Improved outcomes in pediatric epilepsy surgery: The UCLA experience, 1986-2008

M. Hemb*, T. R. Velasco, M. S. Parnes, J. Y. Wu, J. T. Lerner, J. H. Matsumoto, S. Yudovin, W. D. Shields, R. Sankar, N. Salamon, H. V. Vinters, G. W. Mathern

*Corresponding author for this work

Research output: Contribution to journalArticlepeer-review

150 Scopus citations


OBJECTIVE: Epilepsy neurosurgery is a treatment option for children with refractory epilepsy. Our aim was to determine if outcomes improved over time. METHODS: Pediatric epilepsy surgery patients operated in the first 11 years (1986-1997; pre-1997) were compared with the second 11 years (1998-2008; post-1997) for differences in presurgical and postsurgical variables. RESULTS: Despite similarities in seizure frequency, age at seizure onset, and age at surgery, the post-1997 series had more lobar/focal and fewer multilobar resections, and more patients with tuberous sclerosis complex and fewer cases of nonspecific gliosis compared with the pre-1997 group. Fewer cases had intracranial EEG studies in the post-1997 (0.8%) compared with the pre-1997 group (9%). Compared with the pre-1997 group, the post-1997 series had more seizure-free patients at 0.5 (83%, +16%), 1 (81%, +18%), 2 (77%, +19%), and 5 (74%, +29%) years, and more seizure-free patients were on medications at 0.5 (97%, +6%), 1 (88%, +9%), and 2 (76%, +29%), but not 5 (64%, +8%) years after surgery. There were fewer complications and reoperations in the post-1997 series compared with the pre-1997 group. Logistic regression identified post-1997 series and less aggressive medication withdrawal as the main predictors of becoming seizure-free 2 years after surgery. CONCLUSIONS: Improved technology and surgical procedures along with changes in clinical practice were likely factors linked with enhanced and sustained seizure-free outcomes in the post-1997 series. These findings support the general concept that clearer identification of lesions and complete resection are linked with better outcomes in pediatric epilepsy surgery patients.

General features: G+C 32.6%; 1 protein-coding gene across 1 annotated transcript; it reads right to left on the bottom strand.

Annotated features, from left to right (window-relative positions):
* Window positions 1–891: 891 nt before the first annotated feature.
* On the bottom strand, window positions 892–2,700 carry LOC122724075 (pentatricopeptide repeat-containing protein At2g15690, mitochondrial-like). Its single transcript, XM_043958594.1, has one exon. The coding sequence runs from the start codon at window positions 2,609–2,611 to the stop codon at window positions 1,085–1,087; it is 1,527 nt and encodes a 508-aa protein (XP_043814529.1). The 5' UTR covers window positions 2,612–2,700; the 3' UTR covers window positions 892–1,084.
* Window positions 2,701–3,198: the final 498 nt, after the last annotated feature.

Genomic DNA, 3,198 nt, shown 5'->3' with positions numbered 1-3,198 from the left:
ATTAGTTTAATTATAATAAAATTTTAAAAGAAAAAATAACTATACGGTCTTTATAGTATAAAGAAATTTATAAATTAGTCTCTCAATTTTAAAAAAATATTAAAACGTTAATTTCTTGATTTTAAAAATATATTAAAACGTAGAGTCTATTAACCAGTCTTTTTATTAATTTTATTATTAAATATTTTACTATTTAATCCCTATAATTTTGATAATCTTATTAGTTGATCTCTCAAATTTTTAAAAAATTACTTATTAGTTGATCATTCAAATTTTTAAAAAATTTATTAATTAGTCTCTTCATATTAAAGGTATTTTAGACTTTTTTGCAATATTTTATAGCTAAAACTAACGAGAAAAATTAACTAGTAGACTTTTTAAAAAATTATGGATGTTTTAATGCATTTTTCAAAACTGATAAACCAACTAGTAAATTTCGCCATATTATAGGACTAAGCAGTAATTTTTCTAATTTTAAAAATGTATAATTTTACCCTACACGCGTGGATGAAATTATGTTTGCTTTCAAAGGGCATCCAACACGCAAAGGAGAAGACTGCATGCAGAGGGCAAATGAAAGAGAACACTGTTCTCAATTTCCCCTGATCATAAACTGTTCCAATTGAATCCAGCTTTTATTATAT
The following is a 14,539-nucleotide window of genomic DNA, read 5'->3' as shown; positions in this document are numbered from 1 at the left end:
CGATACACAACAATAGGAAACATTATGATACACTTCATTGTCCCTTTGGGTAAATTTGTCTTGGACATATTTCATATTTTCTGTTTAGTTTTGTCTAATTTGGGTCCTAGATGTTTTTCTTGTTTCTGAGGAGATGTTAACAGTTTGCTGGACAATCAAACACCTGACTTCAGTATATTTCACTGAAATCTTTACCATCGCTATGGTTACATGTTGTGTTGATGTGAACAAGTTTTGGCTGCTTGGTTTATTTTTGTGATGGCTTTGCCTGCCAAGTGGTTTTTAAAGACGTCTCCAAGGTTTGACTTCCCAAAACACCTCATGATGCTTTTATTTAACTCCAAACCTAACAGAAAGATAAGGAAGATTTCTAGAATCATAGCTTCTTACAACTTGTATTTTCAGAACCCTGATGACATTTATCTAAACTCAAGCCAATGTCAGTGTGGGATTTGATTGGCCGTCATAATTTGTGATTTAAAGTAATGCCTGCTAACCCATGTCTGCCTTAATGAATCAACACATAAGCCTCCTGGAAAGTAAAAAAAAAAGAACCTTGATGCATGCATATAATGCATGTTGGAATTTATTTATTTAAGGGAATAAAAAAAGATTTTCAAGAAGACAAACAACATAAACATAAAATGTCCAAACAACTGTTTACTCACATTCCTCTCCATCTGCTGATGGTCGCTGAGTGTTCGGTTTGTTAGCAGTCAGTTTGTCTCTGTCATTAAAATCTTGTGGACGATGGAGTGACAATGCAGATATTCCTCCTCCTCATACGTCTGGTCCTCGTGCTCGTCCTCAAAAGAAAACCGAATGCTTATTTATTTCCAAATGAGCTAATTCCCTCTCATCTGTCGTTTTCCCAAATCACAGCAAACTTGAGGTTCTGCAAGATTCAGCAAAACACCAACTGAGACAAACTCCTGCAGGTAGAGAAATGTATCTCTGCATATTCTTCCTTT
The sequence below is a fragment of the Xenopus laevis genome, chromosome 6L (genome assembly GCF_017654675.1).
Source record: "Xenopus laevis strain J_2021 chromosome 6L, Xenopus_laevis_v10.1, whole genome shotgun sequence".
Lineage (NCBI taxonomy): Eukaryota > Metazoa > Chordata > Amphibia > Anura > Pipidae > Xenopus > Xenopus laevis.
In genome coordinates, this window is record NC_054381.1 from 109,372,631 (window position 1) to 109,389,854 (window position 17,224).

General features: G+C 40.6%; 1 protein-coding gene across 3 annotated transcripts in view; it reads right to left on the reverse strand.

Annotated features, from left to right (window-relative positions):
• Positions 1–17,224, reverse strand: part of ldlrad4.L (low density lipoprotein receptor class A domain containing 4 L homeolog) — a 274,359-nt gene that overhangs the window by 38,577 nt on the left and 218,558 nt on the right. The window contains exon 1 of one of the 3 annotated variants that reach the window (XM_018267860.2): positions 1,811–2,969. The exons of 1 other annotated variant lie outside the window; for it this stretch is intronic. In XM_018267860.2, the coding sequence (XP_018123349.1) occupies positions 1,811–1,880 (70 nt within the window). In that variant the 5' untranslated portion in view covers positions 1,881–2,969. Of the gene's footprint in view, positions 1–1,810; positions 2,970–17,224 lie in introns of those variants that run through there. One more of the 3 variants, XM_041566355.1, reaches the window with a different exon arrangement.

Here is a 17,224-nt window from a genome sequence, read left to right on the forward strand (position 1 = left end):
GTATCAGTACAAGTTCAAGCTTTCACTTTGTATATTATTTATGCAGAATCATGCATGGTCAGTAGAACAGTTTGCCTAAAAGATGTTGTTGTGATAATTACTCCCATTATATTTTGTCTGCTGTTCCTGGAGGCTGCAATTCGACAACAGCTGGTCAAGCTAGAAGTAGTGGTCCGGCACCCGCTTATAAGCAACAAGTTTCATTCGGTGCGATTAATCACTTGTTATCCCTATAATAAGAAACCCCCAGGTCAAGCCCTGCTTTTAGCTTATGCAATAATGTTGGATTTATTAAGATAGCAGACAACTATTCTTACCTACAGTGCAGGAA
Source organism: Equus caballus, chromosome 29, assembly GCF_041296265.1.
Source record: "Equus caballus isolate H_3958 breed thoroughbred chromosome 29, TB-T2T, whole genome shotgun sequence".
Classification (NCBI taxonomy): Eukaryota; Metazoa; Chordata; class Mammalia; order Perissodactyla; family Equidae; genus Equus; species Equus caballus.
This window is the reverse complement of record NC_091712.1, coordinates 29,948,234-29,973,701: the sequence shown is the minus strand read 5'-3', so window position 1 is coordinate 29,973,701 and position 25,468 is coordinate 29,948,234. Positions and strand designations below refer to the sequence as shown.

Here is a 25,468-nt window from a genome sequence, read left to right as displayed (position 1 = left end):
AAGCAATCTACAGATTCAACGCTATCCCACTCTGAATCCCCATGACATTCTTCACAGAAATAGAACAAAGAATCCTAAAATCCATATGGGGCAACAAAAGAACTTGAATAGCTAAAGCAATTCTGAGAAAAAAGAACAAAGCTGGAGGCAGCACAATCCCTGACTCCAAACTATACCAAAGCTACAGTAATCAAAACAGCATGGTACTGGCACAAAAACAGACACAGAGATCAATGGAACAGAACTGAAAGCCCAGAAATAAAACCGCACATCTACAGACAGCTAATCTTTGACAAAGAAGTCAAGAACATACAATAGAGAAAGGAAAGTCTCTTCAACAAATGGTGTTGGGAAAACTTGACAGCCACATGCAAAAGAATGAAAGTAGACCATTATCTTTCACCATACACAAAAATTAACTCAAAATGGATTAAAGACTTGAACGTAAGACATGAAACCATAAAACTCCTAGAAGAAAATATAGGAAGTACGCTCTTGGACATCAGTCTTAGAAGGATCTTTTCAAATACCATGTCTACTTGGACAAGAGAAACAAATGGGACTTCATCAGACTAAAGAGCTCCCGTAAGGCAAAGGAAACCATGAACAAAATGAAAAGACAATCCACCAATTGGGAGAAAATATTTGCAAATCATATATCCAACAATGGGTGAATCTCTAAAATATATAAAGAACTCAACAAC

Original languageEnglish (US)
Pages (from-to)1768-1775
Number of pages8
Issue number22
StatePublished - Jun 1 2010

ASJC Scopus subject areas

  • Clinical Neurology


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